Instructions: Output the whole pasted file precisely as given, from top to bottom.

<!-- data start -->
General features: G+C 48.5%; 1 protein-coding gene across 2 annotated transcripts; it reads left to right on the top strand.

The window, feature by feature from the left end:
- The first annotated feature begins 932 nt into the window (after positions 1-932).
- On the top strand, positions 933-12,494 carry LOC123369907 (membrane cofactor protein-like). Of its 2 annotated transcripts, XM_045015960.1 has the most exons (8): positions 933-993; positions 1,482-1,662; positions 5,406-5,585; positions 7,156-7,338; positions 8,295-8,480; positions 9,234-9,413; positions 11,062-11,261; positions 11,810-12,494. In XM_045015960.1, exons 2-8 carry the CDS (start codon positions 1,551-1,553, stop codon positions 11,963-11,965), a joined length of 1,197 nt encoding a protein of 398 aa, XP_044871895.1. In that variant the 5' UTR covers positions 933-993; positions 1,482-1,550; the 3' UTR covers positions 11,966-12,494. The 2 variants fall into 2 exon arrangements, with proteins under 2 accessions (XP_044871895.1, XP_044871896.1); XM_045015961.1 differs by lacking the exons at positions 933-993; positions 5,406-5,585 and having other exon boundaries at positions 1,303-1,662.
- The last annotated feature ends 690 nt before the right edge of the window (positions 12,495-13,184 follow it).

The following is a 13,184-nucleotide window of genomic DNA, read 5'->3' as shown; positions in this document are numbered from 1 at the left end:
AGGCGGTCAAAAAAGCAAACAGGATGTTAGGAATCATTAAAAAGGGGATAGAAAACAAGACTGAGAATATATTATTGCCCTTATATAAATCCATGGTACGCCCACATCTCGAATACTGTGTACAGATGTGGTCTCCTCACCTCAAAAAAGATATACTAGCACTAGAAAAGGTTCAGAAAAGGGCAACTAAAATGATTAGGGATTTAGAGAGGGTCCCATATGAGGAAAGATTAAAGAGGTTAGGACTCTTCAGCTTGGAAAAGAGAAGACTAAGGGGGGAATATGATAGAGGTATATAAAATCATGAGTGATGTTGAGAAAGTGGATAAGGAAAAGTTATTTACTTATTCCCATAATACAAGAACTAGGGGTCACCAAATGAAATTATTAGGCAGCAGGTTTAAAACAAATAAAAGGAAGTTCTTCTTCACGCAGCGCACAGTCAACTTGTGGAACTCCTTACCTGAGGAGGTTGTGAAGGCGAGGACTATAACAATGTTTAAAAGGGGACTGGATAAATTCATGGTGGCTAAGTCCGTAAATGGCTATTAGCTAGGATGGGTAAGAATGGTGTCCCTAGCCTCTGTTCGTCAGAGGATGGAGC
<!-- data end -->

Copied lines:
General features: G+C 48.5%; 1 protein-coding gene across 2 annotated transcripts; it reads left to right on the top strand.

The window, feature by feature from the left end:
- The first annotated feature begins 932 nt into the window (after positions 1-932).
- On the top strand, positions 933-12,494 carry LOC123369907 (membrane cofactor protein-like). Of its 2 annotated transcripts, XM_045015960.1 has the most exons (8): positions 933-993; positions 1,482-1,662; positions 5,406-5,585; positions 7,156-7,338; positions 8,295-8,480; positions 9,234-9,413; positions 11,062-11,261; positions 11,810-12,494. In XM_045015960.1, exons 2-8 carry the CDS (start codon positions 1,551-1,553, stop codon positions 11,963-11,965), a joined length of 1,197 nt encoding a protein of 398 aa, XP_044871895.1. In that variant the 5' UTR covers positions 933-993; positions 1,482-1,550; the 3' UTR covers positions 11,966-12,494. The 2 variants fall into 2 exon arrangements, with proteins under 2 accessions (XP_044871895.1, XP_044871896.1); XM_045015961.1 differs by lacking the exons at positions 933-993; positions 5,406-5,585 and having other exon boundaries at positions 1,303-1,662.
- The last annotated feature ends 690 nt before the right edge of the window (positions 12,495-13,184 follow it).

The following is a 13,184-nucleotide window of genomic DNA, read 5'->3' as shown; positions in this document are numbered from 1 at the left end:
AGGCGGTCAAAAAAGCAAACAGGATGTTAGGAATCATTAAAAAGGGGATAGAAAACAAGACTGAGAATATATTATTGCCCTTATATAAATCCATGGTACGCCCACATCTCGAATACTGTGTACAGATGTGGTCTCCTCACCTCAAAAAAGATATACTAGCACTAGAAAAGGTTCAGAAAAGGGCAACTAAAATGATTAGGGATTTAGAGAGGGTCCCATATGAGGAAAGATTAAAGAGGTTAGGACTCTTCAGCTTGGAAAAGAGAAGACTAAGGGGGGAATATGATAGAGGTATATAAAATCATGAGTGATGTTGAGAAAGTGGATAAGGAAAAGTTATTTACTTATTCCCATAATACAAGAACTAGGGGTCACCAAATGAAATTATTAGGCAGCAGGTTTAAAACAAATAAAAGGAAGTTCTTCTTCACGCAGCGCACAGTCAACTTGTGGAACTCCTTACCTGAGGAGGTTGTGAAGGCGAGGACTATAACAATGTTTAAAAGGGGACTGGATAAATTCATGGTGGCTAAGTCCGTAAATGGCTATTAGCTAGGATGGGTAAGAATGGTGTCCCTAGCCTCTGTTCGTCAGAGGATGGAGC